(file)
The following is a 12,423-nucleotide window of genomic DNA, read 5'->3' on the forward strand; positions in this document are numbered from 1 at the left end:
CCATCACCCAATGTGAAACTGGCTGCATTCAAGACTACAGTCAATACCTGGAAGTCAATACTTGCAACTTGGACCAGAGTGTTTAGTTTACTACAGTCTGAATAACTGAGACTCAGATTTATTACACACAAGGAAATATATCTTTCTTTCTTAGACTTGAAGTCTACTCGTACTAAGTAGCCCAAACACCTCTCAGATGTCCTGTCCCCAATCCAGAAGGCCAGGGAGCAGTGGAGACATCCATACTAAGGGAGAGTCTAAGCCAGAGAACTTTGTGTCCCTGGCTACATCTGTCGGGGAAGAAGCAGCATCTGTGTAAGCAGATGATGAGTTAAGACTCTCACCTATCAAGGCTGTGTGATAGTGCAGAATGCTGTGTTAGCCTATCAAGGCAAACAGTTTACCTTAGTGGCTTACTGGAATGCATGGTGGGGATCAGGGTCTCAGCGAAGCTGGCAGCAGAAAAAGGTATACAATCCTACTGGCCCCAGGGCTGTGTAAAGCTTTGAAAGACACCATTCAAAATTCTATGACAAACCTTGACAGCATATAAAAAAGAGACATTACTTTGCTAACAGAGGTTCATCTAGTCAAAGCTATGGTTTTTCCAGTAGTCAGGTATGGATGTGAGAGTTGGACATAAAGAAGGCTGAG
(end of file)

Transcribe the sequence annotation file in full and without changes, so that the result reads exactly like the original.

The following is a 12,423-nucleotide window of genomic DNA, read 5'->3' on the forward strand; positions in this document are numbered from 1 at the left end:
CCATCACCCAATGTGAAACTGGCTGCATTCAAGACTACAGTCAATACCTGGAAGTCAATACTTGCAACTTGGACCAGAGTGTTTAGTTTACTACAGTCTGAATAACTGAGACTCAGATTTATTACACACAAGGAAATATATCTTTCTTTCTTAGACTTGAAGTCTACTCGTACTAAGTAGCCCAAACACCTCTCAGATGTCCTGTCCCCAATCCAGAAGGCCAGGGAGCAGTGGAGACATCCATACTAAGGGAGAGTCTAAGCCAGAGAACTTTGTGTCCCTGGCTACATCTGTCGGGGAAGAAGCAGCATCTGTGTAAGCAGATGATGAGTTAAGACTCTCACCTATCAAGGCTGTGTGATAGTGCAGAATGCTGTGTTAGCCTATCAAGGCAAACAGTTTACCTTAGTGGCTTACTGGAATGCATGGTGGGGATCAGGGTCTCAGCGAAGCTGGCAGCAGAAAAAGGTATACAATCCTACTGGCCCCAGGGCTGTGTAAAGCTTTGAAAGACACCATTCAAAATTCTATGACAAACCTTGACAGCATATAAAAAAGAGACATTACTTTGCTAACAGAGGTTCATCTAGTCAAAGCTATGGTTTTTCCAGTAGTCAGGTATGGATGTGAGAGTTGGACATAAAGAAGGCTGAG